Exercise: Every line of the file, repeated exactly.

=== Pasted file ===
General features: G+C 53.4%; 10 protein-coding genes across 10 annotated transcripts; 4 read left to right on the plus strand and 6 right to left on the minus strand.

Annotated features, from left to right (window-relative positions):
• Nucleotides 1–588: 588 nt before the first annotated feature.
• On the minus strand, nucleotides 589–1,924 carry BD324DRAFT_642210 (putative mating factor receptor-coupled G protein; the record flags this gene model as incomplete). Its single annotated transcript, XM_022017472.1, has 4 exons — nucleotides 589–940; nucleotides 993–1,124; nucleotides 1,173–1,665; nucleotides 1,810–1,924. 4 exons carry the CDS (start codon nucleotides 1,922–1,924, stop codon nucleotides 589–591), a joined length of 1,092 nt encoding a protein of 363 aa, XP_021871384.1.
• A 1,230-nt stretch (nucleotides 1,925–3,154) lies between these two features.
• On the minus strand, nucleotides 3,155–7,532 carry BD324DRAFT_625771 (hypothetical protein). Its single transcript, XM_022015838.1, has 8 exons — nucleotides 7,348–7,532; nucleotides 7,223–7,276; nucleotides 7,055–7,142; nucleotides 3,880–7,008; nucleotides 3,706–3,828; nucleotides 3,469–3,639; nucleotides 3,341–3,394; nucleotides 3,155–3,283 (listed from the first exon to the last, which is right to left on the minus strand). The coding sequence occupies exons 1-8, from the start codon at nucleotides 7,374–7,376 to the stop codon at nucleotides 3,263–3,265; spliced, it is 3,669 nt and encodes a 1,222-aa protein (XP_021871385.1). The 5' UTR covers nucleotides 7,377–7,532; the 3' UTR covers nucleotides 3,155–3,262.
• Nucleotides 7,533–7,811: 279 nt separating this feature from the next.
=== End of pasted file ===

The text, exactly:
General features: G+C 53.4%; 10 protein-coding genes across 10 annotated transcripts; 4 read left to right on the plus strand and 6 right to left on the minus strand.

Annotated features, from left to right (window-relative positions):
• Nucleotides 1–588: 588 nt before the first annotated feature.
• On the minus strand, nucleotides 589–1,924 carry BD324DRAFT_642210 (putative mating factor receptor-coupled G protein; the record flags this gene model as incomplete). Its single annotated transcript, XM_022017472.1, has 4 exons — nucleotides 589–940; nucleotides 993–1,124; nucleotides 1,173–1,665; nucleotides 1,810–1,924. 4 exons carry the CDS (start codon nucleotides 1,922–1,924, stop codon nucleotides 589–591), a joined length of 1,092 nt encoding a protein of 363 aa, XP_021871384.1.
• A 1,230-nt stretch (nucleotides 1,925–3,154) lies between these two features.
• On the minus strand, nucleotides 3,155–7,532 carry BD324DRAFT_625771 (hypothetical protein). Its single transcript, XM_022015838.1, has 8 exons — nucleotides 7,348–7,532; nucleotides 7,223–7,276; nucleotides 7,055–7,142; nucleotides 3,880–7,008; nucleotides 3,706–3,828; nucleotides 3,469–3,639; nucleotides 3,341–3,394; nucleotides 3,155–3,283 (listed from the first exon to the last, which is right to left on the minus strand). The coding sequence occupies exons 1-8, from the start codon at nucleotides 7,374–7,376 to the stop codon at nucleotides 3,263–3,265; spliced, it is 3,669 nt and encodes a 1,222-aa protein (XP_021871385.1). The 5' UTR covers nucleotides 7,377–7,532; the 3' UTR covers nucleotides 3,155–3,262.
• Nucleotides 7,533–7,811: 279 nt separating this feature from the next.